"The great burden we have as Americans is that when we have to deal with something new, too often we can't deal with it from imagination and empathy, we have to actually experience it first. I do not want to wait until every single family has somebody die before we have a good policy on HIV and AIDS."
-- President Clinton, December 6, 1995
to the White House Conference
on HIV and AIDS
This examination of youth and HIV revealed five common themes that require action at all levels of American society, including the Federal government. There is strong consensus among scientists, health care providers, community leaders, and young people themselves on these matters. They are:
- Young people, parents, schools, and communities must be integral partners in developing, delivering, and evaluating, HIV prevention approaches for adolescents;
- Innovative, creative prevention programs aimed at young people must be encouraged, adequately funded, and -- when found to be successful -- broadly distributed;
- Comprehensive HIV/AIDS education--as part of comprehensive health education--should be available to all young people in all 50 states and U.S. territories;
- Routine counseling and voluntary HIV testing should be made more accessible, developmentally appropriate, and affordable to young people;
- HIV-positive adolescents should be linked to a continuum of care and services that will extend their life span and provide them with the information and skills they need to reduce the likelihood of further transmission;
- Adolescent-specific treatment and behavioral research must be increased to enhance our knowledge of the progress of HIV disease in adolescents and of effective AIDS prevention approaches.
THE FEDERAL ROLE
The Federal Government has three central responsibilities in leading our country's battle against HIV and AIDS:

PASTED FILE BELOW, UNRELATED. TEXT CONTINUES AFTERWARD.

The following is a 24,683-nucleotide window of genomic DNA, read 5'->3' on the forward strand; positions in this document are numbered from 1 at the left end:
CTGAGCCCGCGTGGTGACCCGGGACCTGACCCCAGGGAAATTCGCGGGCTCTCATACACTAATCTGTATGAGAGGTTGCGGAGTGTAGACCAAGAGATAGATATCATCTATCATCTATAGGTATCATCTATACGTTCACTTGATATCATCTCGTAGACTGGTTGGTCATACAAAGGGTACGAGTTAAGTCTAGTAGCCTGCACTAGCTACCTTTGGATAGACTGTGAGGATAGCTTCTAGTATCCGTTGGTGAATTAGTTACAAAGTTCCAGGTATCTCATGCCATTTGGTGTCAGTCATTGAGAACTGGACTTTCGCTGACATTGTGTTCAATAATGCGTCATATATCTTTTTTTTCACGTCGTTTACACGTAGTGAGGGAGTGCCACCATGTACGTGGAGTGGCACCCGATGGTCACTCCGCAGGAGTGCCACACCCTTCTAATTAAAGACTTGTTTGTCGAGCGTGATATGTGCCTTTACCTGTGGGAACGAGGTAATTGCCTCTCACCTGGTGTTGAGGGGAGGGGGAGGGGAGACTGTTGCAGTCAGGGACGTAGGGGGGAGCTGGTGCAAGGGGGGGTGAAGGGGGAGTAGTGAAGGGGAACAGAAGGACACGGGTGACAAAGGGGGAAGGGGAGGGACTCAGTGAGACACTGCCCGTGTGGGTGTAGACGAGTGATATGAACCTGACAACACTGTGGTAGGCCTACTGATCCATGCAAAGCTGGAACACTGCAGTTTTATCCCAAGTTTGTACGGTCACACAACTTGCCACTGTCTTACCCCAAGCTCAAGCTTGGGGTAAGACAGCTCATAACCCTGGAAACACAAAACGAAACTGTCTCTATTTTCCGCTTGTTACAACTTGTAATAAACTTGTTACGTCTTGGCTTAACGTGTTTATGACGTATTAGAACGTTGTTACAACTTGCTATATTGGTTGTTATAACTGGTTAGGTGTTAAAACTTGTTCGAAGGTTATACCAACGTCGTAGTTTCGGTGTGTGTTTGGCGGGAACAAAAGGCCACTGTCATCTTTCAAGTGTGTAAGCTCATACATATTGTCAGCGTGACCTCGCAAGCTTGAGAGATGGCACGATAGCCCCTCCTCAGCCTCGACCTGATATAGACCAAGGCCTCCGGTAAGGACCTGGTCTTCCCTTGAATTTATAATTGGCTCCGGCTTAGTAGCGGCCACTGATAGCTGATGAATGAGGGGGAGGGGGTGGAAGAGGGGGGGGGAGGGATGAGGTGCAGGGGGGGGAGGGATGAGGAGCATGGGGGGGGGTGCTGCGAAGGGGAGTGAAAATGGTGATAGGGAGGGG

- Seeking a cure for HIV /AIDS and a preventive vaccine to protect those who are uninfected;
- Helping communities cope with the financial costs of caring for those who are living with HIV/AIDS; and
- Working with communities to foster behaviors that prevent the spread of HIV.
During the past three years, the Clinton Administration has sought to fulfill these obligations by submitting budgets that would increase overall funding for AIDS-related research by 40 percent. Funding for AIDS-related research has been increased by 26 percent and the Office of AIDS Research at the National Institutes of Health has been strengthened. Funding for AIDS prevention efforts has been increased by and a new community planning process has directly involved local organizations in the design of prevention programs. Funding for AIDS-related care has increased by 90 percent, including a 108 percent increase in money going to the Ryan White CARE Act. New efforts have been made to involve young people in each of these areas. The government has vigorously enforced provisions of the Americans with Disabilities Act prohibiting discrimination against people living with HIV and approval time for AIDS-related drugs has been cut in half.
In conjunction with this report, the following new initiatives are should be undertaken:
Listening to the Voices of Youth. Young people should be encouraged and empowered to have a voice in the development and implementation of HIV/AIDS research prevention, and care efforts. The Federal government should take the following steps to assure that voice is heard: